Do Author Conflicts of Interest and Industry Sponsorship Influence Outcomes of Systematic Reviews and Meta-analyses Regarding Glaucoma Interventions? A Cross-sectional Analysis

Audrey Wise, Deepika Mannem, J. Michael Anderson, Michael Weaver, Micah Hartwell, Matt Vassar

Research output: Contribution to journalArticlepeer-review

Abstract

Précis: In our sample of systematic reviews focusing on treatments for glaucoma, reviews conducted by authors with a conflict of interest were more likely to reach favorable conclusions compared to reviews without conflicted authors. Purpose: Previous studies have demonstrated that authors’ conflict of interest can influence outcomes of systematic reviews (SRs). Therefore, we aimed to determine whether the presence of one of more conflicts was associated with more favorable results and conclusions in systematic reviews of glaucoma interventions. Materials and Methods: MEDLINE and Embase were searched for systematic reviews of glaucoma treatments published between September 1, 2016 and June 2, 2020. Author conflicts of interest were located using multiple databases (e.g., CMS Open Payments Database, Dollars for Profs, Google Patents, the United States Patent and Trademark Office USPTO) and previously published disclosure statements. Study sponsorship was determined using each review’s funding disclosure statement. Results: Our study included 26 systematic reviews conducted by 108 authors. Of these reviews, nine (35%) were conducted by at least one author with an undisclosed conflict of interest. Of those nine, three (33%) reported results favoring the treatment group, and five (56%) reported conclusions favoring the treatment group. Of the 17 systematic reviews with no conflicted authors, one (6%) reported results favoring the treatment group, and two (12%) reported conclusions favoring the treatment group. Fisher’s exact tests demonstrated that these differences held a statistically significant association between author conflicts and the favorability of the reviews’ conclusions towards the treatment group (P=0.04). Conclusions: We found that systematic reviews conducted by one or more authors with conflicts of interest were more likely than those with no conflicted authors to draw favorable conclusions about the investigated intervention. Funding: This study was funded by the Oklahoma State University Center for Health Sciences Presidential Mentor-Mentee Research Fellowship Grant. Conflicts of Interest: Vassar reports grant funding from the National Institutes of Health, the U.S. Office of Research Integrity, and Oklahoma Center for the Advancement of Science and Technology, all outside the present work. All other authors have nothing to report. Reprints: Audrey Wise, BS, BA, Oklahoma State University Center for Health Sciences, 1111 W 17th St., Tulsa, OK 74107, United States (e-mail: audrey.wise@okstate.edu). Received November 8, 2020 Accepted January 9, 2021 Copyright © 2021 Wolters Kluwer Health, Inc. All rights reserved.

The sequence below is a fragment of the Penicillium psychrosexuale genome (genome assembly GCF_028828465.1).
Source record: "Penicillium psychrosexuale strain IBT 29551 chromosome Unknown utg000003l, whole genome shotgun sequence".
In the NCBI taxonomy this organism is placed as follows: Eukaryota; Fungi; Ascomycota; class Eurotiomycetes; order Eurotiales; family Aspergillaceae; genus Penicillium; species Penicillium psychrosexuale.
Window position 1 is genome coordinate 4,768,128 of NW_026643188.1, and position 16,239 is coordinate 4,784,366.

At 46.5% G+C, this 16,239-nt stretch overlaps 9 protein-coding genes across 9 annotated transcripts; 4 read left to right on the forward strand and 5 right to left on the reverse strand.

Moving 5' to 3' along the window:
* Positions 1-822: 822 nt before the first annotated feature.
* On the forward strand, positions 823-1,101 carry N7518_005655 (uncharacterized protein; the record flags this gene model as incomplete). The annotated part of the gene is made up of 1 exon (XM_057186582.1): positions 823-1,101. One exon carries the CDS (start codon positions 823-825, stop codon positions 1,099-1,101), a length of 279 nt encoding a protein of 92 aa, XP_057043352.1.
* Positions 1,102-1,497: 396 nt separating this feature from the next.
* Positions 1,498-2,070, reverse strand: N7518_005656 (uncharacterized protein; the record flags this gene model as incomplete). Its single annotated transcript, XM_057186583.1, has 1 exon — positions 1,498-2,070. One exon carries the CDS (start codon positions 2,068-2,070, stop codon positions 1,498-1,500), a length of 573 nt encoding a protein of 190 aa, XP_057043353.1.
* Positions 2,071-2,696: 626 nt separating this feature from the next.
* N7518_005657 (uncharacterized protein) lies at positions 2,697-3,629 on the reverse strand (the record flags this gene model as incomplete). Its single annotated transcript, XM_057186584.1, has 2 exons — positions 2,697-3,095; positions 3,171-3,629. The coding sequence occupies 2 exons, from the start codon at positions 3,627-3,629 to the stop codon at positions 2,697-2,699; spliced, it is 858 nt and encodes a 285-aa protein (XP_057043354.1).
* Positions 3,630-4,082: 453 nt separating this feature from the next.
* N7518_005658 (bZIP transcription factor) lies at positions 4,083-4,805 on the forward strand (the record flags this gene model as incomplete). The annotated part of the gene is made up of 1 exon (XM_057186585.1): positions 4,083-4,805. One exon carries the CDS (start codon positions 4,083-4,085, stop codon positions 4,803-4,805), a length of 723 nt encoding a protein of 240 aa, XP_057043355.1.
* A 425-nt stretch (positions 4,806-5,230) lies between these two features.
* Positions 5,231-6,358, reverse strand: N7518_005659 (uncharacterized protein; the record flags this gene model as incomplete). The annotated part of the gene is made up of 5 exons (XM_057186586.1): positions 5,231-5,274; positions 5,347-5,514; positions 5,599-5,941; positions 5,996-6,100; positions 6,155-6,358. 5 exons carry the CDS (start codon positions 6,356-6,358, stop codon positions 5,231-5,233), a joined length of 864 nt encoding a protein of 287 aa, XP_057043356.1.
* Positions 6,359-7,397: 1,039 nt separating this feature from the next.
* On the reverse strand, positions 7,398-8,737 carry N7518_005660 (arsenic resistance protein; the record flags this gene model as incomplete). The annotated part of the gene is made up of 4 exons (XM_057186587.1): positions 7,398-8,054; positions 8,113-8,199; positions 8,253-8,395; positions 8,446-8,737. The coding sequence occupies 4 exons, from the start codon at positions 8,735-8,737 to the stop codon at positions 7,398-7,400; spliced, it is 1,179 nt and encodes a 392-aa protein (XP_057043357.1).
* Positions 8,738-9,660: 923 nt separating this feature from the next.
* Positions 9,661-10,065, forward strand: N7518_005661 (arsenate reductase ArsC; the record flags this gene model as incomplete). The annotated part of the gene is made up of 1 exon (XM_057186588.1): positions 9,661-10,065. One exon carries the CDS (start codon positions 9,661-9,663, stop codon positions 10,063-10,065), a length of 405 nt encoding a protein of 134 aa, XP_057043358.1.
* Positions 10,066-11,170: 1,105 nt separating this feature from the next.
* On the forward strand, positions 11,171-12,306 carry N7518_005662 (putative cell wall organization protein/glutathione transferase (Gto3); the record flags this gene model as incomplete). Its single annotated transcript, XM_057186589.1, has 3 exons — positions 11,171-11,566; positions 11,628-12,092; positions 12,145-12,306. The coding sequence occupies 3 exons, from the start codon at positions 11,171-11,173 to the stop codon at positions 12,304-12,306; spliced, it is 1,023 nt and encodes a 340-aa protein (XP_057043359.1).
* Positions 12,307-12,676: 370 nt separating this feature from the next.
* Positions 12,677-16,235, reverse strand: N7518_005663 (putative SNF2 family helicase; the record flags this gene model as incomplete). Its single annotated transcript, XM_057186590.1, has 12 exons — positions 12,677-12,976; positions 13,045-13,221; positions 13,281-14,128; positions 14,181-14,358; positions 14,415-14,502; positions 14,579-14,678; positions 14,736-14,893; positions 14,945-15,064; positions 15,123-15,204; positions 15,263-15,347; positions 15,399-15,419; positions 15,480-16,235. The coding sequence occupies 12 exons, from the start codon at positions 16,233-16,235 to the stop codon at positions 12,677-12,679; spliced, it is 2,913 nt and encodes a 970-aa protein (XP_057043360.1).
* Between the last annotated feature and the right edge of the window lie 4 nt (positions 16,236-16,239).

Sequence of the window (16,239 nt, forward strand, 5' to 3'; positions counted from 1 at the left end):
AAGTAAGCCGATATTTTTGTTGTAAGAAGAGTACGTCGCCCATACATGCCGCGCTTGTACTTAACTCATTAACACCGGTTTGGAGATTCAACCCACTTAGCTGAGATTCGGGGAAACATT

Original languageAmerican English
JournalJournal of Glaucoma
VolumeOnline First
StatePublished - 2021

Keywords

  • glaucoma
  • systematic reviews
  • conflict of interest
  • industry sponsorship

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